Aigle is a French footwear and textile company founded in 1853 as the Compagnie du Caoutchouc Souple (Flexible Rubber Company) in Montargis (France) by the American businessman Hiram Hutchinson.
Hutchison had obtained a license in 1850 from fellow American Charles Goodyear’s patented vulcanization process. He emigrated to France where he applied the new process to the production of Wellington boots and then raincoats. In the 20th century the company expanded into the production of accessories for the motor industry and, from the 1950s, sports shoes.
In 1967 the company, by now long renamed Aigle, moved manufacturing to Ingrandes, near Châtellerault, on a 30 hectare site where around 10,000 pairs of shoes are produced annually.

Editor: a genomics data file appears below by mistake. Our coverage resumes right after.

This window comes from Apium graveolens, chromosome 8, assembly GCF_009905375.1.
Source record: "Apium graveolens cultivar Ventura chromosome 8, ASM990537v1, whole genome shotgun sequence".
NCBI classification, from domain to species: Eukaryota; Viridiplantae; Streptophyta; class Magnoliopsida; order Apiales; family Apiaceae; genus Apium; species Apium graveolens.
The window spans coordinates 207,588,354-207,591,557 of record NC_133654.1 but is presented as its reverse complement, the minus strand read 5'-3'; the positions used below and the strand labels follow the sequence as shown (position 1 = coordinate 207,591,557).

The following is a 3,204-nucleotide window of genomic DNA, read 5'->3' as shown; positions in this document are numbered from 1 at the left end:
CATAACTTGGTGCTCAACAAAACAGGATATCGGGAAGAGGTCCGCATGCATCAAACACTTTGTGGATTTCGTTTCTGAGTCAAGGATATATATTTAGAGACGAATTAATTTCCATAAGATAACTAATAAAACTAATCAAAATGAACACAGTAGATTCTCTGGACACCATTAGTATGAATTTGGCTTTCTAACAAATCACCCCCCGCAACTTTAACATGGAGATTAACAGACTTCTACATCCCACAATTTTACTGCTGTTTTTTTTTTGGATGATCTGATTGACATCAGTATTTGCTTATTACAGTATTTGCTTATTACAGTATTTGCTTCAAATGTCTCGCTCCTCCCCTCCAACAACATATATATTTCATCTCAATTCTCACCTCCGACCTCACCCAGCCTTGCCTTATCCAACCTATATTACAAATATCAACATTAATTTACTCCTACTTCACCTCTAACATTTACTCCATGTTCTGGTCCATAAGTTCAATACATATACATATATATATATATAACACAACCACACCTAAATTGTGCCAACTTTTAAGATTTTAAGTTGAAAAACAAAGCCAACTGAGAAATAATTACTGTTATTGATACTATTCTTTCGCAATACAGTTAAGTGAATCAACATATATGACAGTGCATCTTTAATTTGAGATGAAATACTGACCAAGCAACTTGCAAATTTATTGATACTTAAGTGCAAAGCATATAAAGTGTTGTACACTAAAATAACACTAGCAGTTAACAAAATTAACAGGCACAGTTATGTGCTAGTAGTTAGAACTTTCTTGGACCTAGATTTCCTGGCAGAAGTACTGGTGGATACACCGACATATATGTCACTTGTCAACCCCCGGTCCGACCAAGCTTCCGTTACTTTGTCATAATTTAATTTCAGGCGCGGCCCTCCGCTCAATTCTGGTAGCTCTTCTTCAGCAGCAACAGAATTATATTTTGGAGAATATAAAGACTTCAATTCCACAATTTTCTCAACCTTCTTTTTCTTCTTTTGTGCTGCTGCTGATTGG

Beginning in 2000 the company expanded into Japan and the United States. In 2006 there were 131 stores worldwide, of which 61 were in France, 14 elsewhere in Europe, and 56 in Asia. Gross sales for the 2005 fiscal year were around 120 million euros.
In 2005 majority ownership of the company was purchased by Swiss group Maus Frères.